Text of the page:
Inspiring Older Readers
Darkness at Noon by Arthur Koestler
Over the past twenty years or so Arthur Koestler’s reputation has taken a battering. David Cesarani’s 1998 biography unmasked him as a serial rapist, a misogynist, a towering egomaniac and a generally nasty piece of work.
But he deserves to be remembered – and will be – for his extraordinary 1940 novel, Darkness at Noon, about the purging, imprisonment and execution of the old Bolshevik Rubashov.
What makes this novel unique is that it was written from the heart of the darkest period of Soviet totalitarianism and state oppression – and not in tranquil recollection. It was written as the purges and show trials and liquidations were actually claiming the lives of some of those known to Koestler.
Koestler knew what he was writing about at first-hand and he damns Stalinist terror not from the outside but from the inside. He had looked into the heart of darkness and understood its ruthless logic from both sides. It is significant that the novel’s central character, Rubashov, is no whiter-than-white proletarian hero. He is an old Bolshevik of some standing who has himself, in the interests of party discipline or revolutionary necessity, sent both comrades and enemies alike to the interrogation cellars and the firing squad.
While there may be a temptation to view Darkness as a political fable along the lines of, say, Animal Farm, this does not begin to describe it accurately. It is in fact a deeply imagined and sometimes densely argued philosophical novel, an exhausting examination of what happens when the application of a political philosophy abandons morality absolutely. It is claustrophobic in its setting – it takes place almost entirely in Rubashov’s prison cell, any other locations existing only in memory or dream – and stifling in the logic of its arguments for and against political ethics.
In part the book’s dialogue is ‘real’ – it takes place between Rubashov and his interrogators – and in part it is an awful and inescapable internal dialogue in Rubashov’s head, during which he probes his own actions, weighing his own life against the demands of the party and the revolution.
Its arguments become ever more tightly wound. Even Rubashov finds himself “beginning to get lost in the labyrinth of calculated lies and dialectic pretences, in the twilight between truth and illusion.”
After his first confession he believes he has “drunk the cup of humiliation to the dregs”, but this is only the beginning: “Now he was to find that powerlessness had as many grades as power; that defeat could become as vertiginous as victory, and that its depths were bottomless.”
In the final stages of his interrogation Rubashov has no defences left, no matter how absurd the charges. Fact seems indistinguishable from fiction, guilt indistinguishable from innocence. He is worn out by years of illegal struggle, exile and prison, by permanent nervous strain and fear, and by the corrosive “acid sharpness” of factional battles. But most of all, he is exhausted by “the demoralisation of the final victory” – the revolution that has delivered despair, not utopia.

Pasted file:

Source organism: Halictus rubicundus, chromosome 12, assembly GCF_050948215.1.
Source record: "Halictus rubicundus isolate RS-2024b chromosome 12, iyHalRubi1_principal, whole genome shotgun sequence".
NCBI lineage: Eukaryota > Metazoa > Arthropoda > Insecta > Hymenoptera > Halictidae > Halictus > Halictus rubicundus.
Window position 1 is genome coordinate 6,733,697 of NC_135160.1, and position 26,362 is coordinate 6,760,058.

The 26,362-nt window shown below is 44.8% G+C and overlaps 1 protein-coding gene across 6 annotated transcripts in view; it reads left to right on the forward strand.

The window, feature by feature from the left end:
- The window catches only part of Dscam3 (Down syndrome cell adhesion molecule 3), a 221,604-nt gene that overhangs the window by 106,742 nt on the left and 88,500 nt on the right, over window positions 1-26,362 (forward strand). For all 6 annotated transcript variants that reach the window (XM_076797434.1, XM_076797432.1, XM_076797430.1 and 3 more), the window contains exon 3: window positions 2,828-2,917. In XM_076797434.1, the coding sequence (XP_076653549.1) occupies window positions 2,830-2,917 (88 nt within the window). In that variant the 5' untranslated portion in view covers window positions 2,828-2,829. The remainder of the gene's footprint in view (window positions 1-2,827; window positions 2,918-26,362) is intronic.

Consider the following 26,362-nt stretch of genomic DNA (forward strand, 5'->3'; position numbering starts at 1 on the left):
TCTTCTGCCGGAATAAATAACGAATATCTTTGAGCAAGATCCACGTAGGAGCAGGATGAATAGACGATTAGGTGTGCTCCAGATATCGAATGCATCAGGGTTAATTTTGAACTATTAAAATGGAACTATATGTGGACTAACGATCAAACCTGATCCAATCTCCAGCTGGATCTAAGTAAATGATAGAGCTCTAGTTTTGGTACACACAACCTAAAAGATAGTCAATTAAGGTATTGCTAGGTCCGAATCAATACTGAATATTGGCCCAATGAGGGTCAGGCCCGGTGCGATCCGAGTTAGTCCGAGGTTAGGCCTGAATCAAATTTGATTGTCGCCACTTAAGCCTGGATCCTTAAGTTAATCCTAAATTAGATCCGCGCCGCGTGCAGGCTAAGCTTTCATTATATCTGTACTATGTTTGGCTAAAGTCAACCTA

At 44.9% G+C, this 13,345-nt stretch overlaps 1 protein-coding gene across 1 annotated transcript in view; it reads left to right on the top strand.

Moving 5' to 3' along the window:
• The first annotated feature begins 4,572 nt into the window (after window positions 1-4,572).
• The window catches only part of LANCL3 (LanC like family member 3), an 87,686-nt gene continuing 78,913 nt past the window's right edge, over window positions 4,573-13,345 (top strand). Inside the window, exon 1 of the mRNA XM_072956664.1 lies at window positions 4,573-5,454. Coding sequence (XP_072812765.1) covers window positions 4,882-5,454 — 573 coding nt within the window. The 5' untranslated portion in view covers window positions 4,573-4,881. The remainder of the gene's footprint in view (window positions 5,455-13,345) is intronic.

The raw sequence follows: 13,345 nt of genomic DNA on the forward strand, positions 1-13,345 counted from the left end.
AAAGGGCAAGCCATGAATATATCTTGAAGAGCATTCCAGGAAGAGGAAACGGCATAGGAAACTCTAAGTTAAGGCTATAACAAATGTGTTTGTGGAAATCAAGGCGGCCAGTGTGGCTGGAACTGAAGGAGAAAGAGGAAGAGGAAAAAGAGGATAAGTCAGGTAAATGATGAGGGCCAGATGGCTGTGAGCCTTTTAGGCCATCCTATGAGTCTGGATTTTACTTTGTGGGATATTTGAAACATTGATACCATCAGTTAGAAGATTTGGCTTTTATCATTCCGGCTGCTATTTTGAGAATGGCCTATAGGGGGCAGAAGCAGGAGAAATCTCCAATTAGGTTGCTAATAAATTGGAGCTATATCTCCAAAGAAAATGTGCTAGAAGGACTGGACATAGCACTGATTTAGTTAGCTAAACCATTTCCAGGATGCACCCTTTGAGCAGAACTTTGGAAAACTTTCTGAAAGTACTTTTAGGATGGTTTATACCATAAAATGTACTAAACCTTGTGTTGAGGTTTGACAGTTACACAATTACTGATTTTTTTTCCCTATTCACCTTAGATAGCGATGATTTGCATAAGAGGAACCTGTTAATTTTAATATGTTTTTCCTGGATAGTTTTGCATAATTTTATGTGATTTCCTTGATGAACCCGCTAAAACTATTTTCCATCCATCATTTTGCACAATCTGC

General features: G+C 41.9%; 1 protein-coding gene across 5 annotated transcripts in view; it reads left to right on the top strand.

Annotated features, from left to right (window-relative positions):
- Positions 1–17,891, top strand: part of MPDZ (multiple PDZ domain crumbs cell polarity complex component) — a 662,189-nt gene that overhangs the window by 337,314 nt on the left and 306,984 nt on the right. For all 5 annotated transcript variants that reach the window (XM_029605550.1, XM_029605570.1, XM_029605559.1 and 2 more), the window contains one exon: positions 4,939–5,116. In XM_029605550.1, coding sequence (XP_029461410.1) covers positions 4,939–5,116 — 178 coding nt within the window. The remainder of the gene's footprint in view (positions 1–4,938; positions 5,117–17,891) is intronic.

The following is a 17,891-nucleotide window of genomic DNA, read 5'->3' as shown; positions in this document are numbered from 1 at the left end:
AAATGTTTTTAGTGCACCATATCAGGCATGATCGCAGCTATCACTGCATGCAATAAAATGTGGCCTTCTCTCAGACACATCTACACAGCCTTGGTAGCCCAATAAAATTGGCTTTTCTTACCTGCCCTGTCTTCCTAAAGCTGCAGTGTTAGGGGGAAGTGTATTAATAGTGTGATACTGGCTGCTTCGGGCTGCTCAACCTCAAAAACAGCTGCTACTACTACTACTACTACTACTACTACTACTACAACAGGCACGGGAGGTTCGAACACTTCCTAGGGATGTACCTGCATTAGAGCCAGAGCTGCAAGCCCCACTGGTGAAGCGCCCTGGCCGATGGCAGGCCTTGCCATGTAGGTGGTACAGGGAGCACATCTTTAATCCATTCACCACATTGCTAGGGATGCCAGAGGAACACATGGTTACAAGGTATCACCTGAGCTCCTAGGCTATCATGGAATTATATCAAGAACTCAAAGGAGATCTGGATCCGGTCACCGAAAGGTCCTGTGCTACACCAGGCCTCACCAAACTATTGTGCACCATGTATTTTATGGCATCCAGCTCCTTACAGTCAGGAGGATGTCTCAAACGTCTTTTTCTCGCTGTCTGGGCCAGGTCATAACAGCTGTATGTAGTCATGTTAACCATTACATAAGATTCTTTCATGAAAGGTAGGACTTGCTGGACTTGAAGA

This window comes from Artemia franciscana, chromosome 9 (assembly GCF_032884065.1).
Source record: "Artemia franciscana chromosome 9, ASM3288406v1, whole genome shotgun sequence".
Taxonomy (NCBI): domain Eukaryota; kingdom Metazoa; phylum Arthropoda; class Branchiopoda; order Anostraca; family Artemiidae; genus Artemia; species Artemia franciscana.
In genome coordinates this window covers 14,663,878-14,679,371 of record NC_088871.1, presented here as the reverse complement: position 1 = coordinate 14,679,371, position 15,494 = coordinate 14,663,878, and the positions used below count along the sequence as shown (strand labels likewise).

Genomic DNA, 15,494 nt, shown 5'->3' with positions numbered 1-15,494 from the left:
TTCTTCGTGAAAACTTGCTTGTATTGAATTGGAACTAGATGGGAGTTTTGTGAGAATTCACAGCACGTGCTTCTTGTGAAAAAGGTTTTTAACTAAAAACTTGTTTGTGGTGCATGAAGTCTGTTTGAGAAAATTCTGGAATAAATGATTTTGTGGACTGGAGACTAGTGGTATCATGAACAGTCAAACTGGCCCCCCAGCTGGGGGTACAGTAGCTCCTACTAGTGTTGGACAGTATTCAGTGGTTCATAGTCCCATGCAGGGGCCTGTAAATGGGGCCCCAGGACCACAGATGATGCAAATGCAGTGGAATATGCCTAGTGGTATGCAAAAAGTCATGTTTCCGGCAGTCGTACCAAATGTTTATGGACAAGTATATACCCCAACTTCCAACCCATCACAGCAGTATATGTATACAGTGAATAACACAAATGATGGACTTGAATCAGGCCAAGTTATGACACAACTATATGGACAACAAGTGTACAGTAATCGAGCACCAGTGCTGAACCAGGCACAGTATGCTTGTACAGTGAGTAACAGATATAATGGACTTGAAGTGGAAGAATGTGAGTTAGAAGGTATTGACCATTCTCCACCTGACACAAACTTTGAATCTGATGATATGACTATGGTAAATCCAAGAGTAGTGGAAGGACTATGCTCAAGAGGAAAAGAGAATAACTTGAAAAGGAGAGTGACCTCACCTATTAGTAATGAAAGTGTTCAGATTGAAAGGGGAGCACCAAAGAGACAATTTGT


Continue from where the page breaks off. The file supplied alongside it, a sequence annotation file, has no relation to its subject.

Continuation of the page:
Orwell considered Darkness to be Koestler’s masterpiece and said it had what all too little anti-totalitarian literature had – aesthetic as well as political significance. (He did, however, condemn Koestler’s subsequent abandonment of revolutionary politics, claiming that Koestler’s fundamental problem was that he refused to admit that while “all revolutions are failures […] they are not all the same failure.”)
Darkness at Noon remains an immensely powerful and disturbing work – partly attributable to Daphne Hardy’s magnificent translation. This is one of those instances where a near perfect marriage has been achieved between novel and translator. Perhaps this can be explained by the fact that Hardy lived with Koestler during the time in which he wrote the novel. In some accounts she was even responsible for smuggling the manuscript to England. She died in 2003 aged 86.
We all have our talismanic Penguin Modern Classics but this one is a particular triumph. The Francis Bacon painting, Man in Blue V, is perfectly chosen. Its steely monochrome striations are as remorseless as Koestler’s prose. The anonymous, sharply suited figure could be lover, spiv or bureaucrat, interrogator or prisoner. He has the erased features of a ‘disappeared’ commissar, the ruined hands of the tortured, and the suave brutality of the torturer. It effortlessly whisks me back more than forty years to when I first saw it on bookshop shelves. It is one of those books I can’t imagine being without.